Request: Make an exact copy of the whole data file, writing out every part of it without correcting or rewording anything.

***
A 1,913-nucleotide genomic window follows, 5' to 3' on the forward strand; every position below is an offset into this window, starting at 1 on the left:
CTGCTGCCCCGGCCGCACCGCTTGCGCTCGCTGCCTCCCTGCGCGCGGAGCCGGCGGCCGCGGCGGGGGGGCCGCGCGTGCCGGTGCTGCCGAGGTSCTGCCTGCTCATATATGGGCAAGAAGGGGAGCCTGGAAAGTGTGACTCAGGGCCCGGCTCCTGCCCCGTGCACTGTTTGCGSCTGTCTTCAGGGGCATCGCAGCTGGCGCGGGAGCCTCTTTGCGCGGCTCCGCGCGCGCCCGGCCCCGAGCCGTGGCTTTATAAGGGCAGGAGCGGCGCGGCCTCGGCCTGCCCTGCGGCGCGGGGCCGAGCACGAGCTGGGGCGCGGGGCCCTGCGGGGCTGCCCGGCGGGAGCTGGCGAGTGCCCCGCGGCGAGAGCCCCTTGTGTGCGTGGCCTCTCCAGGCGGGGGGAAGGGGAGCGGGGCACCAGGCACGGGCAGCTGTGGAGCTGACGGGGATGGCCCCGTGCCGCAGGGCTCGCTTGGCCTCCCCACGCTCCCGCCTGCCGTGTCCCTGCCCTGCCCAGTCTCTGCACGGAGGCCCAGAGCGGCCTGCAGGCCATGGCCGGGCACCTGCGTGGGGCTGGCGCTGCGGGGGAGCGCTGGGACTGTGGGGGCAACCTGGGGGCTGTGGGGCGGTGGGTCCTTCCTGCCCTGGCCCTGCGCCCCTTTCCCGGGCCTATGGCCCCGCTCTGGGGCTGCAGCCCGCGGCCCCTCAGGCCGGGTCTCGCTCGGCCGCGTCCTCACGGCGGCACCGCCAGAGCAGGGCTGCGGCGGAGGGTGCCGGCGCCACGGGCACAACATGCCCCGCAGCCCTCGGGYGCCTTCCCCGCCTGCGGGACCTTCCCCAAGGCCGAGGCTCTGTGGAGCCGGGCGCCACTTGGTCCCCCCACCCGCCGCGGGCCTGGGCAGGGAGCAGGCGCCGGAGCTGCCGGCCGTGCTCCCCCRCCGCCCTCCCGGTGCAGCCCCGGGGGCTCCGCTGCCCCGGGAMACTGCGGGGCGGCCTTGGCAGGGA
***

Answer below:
A 1,913-nucleotide genomic window follows, 5' to 3' on the forward strand; every position below is an offset into this window, starting at 1 on the left:
CTGCTGCCCCGGCCGCACCGCTTGCGCTCGCTGCCTCCCTGCGCGCGGAGCCGGCGGCCGCGGCGGGGGGGCCGCGCGTGCCGGTGCTGCCGAGGTSCTGCCTGCTCATATATGGGCAAGAAGGGGAGCCTGGAAAGTGTGACTCAGGGCCCGGCTCCTGCCCCGTGCACTGTTTGCGSCTGTCTTCAGGGGCATCGCAGCTGGCGCGGGAGCCTCTTTGCGCGGCTCCGCGCGCGCCCGGCCCCGAGCCGTGGCTTTATAAGGGCAGGAGCGGCGCGGCCTCGGCCTGCCCTGCGGCGCGGGGCCGAGCACGAGCTGGGGCGCGGGGCCCTGCGGGGCTGCCCGGCGGGAGCTGGCGAGTGCCCCGCGGCGAGAGCCCCTTGTGTGCGTGGCCTCTCCAGGCGGGGGGAAGGGGAGCGGGGCACCAGGCACGGGCAGCTGTGGAGCTGACGGGGATGGCCCCGTGCCGCAGGGCTCGCTTGGCCTCCCCACGCTCCCGCCTGCCGTGTCCCTGCCCTGCCCAGTCTCTGCACGGAGGCCCAGAGCGGCCTGCAGGCCATGGCCGGGCACCTGCGTGGGGCTGGCGCTGCGGGGGAGCGCTGGGACTGTGGGGGCAACCTGGGGGCTGTGGGGCGGTGGGTCCTTCCTGCCCTGGCCCTGCGCCCCTTTCCCGGGCCTATGGCCCCGCTCTGGGGCTGCAGCCCGCGGCCCCTCAGGCCGGGTCTCGCTCGGCCGCGTCCTCACGGCGGCACCGCCAGAGCAGGGCTGCGGCGGAGGGTGCCGGCGCCACGGGCACAACATGCCCCGCAGCCCTCGGGYGCCTTCCCCGCCTGCGGGACCTTCCCCAAGGCCGAGGCTCTGTGGAGCCGGGCGCCACTTGGTCCCCCCACCCGCCGCGGGCCTGGGCAGGGAGCAGGCGCCGGAGCTGCCGGCCGTGCTCCCCCRCCGCCCTCCCGGTGCAGCCCCGGGGGCTCCGCTGCCCCGGGAMACTGCGGGGCGGCCTTGGCAGGGA